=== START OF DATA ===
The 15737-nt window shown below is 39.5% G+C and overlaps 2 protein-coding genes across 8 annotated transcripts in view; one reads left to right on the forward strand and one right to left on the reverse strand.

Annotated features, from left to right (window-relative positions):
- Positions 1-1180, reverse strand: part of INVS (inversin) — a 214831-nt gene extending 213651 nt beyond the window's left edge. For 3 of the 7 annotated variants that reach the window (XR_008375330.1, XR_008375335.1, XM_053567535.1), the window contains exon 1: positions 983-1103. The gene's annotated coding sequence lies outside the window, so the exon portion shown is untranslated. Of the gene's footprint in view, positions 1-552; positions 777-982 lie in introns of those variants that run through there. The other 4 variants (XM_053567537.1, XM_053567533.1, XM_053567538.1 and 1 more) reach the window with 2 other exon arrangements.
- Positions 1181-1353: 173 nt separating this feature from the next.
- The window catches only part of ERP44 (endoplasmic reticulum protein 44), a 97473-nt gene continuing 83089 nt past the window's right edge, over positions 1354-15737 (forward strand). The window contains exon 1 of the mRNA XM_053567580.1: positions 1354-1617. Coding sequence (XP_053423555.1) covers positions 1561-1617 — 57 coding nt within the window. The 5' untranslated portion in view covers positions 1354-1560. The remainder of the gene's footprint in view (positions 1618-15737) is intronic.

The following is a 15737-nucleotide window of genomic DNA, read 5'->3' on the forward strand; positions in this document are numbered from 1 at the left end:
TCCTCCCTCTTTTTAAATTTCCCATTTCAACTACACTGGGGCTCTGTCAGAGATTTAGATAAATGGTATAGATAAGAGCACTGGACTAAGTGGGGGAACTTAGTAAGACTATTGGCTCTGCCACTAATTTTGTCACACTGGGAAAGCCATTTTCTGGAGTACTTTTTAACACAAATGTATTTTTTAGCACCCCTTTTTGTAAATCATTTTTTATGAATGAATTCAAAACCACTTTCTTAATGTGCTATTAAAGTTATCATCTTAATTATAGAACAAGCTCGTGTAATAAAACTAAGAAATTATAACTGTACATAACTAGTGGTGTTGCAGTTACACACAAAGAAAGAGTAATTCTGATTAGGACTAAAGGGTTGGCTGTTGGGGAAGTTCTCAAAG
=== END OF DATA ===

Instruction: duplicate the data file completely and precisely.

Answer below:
The 15737-nt window shown below is 39.5% G+C and overlaps 2 protein-coding genes across 8 annotated transcripts in view; one reads left to right on the forward strand and one right to left on the reverse strand.

Annotated features, from left to right (window-relative positions):
- Positions 1-1180, reverse strand: part of INVS (inversin) — a 214831-nt gene extending 213651 nt beyond the window's left edge. For 3 of the 7 annotated variants that reach the window (XR_008375330.1, XR_008375335.1, XM_053567535.1), the window contains exon 1: positions 983-1103. The gene's annotated coding sequence lies outside the window, so the exon portion shown is untranslated. Of the gene's footprint in view, positions 1-552; positions 777-982 lie in introns of those variants that run through there. The other 4 variants (XM_053567537.1, XM_053567533.1, XM_053567538.1 and 1 more) reach the window with 2 other exon arrangements.
- Positions 1181-1353: 173 nt separating this feature from the next.
- The window catches only part of ERP44 (endoplasmic reticulum protein 44), a 97473-nt gene continuing 83089 nt past the window's right edge, over positions 1354-15737 (forward strand). The window contains exon 1 of the mRNA XM_053567580.1: positions 1354-1617. Coding sequence (XP_053423555.1) covers positions 1561-1617 — 57 coding nt within the window. The 5' untranslated portion in view covers positions 1354-1560. The remainder of the gene's footprint in view (positions 1618-15737) is intronic.

The following is a 15737-nucleotide window of genomic DNA, read 5'->3' on the forward strand; positions in this document are numbered from 1 at the left end:
TCCTCCCTCTTTTTAAATTTCCCATTTCAACTACACTGGGGCTCTGTCAGAGATTTAGATAAATGGTATAGATAAGAGCACTGGACTAAGTGGGGGAACTTAGTAAGACTATTGGCTCTGCCACTAATTTTGTCACACTGGGAAAGCCATTTTCTGGAGTACTTTTTAACACAAATGTATTTTTTAGCACCCCTTTTTGTAAATCATTTTTTATGAATGAATTCAAAACCACTTTCTTAATGTGCTATTAAAGTTATCATCTTAATTATAGAACAAGCTCGTGTAATAAAACTAAGAAATTATAACTGTACATAACTAGTGGTGTTGCAGTTACACACAAAGAAAGAGTAATTCTGATTAGGACTAAAGGGTTGGCTGTTGGGGAAGTTCTCAAAG